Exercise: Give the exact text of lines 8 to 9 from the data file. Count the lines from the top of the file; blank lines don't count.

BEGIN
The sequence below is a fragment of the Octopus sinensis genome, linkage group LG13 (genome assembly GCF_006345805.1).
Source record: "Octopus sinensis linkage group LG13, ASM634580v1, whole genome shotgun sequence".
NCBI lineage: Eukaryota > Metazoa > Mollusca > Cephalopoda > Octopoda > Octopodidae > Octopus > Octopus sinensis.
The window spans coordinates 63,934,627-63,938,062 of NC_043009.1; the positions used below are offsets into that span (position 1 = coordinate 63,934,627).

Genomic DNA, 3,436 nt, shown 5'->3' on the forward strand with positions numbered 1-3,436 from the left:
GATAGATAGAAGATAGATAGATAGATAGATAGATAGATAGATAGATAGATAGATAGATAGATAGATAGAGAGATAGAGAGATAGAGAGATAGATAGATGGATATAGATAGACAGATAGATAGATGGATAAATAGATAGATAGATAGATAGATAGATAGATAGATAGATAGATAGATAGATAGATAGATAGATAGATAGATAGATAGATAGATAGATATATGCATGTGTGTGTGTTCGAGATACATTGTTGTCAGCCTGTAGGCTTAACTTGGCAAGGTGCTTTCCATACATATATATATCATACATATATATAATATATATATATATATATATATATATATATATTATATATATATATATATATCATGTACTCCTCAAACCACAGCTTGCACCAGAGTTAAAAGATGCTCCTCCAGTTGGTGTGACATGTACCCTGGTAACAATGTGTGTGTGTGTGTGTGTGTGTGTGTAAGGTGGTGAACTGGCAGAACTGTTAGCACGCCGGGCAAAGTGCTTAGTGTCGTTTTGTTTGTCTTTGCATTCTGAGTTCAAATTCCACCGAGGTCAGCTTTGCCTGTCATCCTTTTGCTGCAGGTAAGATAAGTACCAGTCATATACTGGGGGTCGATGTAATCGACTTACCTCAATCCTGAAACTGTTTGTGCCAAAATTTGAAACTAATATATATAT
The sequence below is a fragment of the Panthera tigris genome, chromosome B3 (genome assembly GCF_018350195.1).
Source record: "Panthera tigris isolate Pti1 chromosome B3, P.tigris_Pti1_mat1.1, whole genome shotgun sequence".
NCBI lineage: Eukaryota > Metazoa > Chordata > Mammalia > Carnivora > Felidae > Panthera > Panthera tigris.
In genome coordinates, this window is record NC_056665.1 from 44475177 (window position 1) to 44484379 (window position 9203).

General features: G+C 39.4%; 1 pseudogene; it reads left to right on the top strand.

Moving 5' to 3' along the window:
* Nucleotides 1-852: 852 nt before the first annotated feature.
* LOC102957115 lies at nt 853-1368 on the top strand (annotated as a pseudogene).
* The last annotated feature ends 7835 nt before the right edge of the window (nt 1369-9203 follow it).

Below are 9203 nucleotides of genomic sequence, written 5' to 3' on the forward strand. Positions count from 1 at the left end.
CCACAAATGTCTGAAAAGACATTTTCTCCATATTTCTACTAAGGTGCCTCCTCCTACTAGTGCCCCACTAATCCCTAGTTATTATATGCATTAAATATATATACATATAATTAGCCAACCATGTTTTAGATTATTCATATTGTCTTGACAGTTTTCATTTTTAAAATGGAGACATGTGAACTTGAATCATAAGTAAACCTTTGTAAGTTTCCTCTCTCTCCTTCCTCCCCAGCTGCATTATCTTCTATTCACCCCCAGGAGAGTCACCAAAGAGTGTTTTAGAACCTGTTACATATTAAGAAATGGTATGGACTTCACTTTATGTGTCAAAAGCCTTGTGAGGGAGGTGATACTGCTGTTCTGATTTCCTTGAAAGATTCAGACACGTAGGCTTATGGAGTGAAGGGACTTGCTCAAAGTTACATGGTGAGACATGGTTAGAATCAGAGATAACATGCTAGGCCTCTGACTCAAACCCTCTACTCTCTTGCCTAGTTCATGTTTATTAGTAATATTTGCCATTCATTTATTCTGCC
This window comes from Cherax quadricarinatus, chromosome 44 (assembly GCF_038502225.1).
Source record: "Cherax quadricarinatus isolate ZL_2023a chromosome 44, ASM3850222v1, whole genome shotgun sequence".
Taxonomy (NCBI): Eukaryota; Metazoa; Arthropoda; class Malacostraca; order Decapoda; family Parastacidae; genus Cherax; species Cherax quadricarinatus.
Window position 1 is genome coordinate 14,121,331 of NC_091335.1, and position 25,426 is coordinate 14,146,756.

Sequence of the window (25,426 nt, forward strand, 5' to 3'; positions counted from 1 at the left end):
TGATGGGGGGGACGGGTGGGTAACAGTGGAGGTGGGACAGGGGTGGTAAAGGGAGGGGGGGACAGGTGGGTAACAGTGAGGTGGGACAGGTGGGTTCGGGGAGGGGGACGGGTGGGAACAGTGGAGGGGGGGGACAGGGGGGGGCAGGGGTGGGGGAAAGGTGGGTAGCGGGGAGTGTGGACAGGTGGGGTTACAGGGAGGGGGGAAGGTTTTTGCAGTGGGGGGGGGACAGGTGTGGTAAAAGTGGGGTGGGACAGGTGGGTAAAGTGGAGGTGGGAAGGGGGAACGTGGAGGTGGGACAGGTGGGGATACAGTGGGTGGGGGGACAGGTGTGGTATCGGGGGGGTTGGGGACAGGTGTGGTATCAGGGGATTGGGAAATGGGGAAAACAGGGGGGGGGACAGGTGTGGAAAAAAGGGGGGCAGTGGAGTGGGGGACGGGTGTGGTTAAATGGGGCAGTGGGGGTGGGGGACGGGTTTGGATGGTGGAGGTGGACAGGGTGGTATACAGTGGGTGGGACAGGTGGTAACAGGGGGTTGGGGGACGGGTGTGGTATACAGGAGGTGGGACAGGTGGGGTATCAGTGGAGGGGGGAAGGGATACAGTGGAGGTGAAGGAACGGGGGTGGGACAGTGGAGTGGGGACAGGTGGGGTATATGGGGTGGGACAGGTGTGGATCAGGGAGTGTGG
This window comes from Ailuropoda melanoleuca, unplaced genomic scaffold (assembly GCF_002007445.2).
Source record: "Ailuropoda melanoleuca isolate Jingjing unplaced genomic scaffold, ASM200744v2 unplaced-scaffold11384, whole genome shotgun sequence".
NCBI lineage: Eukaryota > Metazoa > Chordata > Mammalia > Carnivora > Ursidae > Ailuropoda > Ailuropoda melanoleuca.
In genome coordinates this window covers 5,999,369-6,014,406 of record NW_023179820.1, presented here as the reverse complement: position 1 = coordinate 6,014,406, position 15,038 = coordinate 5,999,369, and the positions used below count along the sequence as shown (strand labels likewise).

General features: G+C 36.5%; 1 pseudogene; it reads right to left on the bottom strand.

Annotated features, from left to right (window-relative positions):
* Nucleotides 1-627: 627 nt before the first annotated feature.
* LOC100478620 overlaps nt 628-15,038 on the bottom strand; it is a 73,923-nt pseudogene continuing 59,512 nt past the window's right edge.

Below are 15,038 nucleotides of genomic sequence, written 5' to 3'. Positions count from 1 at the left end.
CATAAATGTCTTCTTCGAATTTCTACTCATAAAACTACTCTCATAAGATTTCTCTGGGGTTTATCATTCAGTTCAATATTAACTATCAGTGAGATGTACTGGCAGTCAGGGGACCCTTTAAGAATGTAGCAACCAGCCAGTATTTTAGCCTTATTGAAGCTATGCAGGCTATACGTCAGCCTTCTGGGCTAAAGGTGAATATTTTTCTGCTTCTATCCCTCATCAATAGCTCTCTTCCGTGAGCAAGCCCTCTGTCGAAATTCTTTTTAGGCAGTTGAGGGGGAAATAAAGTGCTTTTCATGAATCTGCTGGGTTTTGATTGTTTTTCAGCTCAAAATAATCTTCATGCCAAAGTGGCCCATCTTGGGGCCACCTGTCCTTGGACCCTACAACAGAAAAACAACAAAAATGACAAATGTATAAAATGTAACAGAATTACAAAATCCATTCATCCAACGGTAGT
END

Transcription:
Source record: "Panthera tigris isolate Pti1 chromosome B3, P.tigris_Pti1_mat1.1, whole genome shotgun sequence".
NCBI lineage: Eukaryota > Metazoa > Chordata > Mammalia > Carnivora > Felidae > Panthera > Panthera tigris.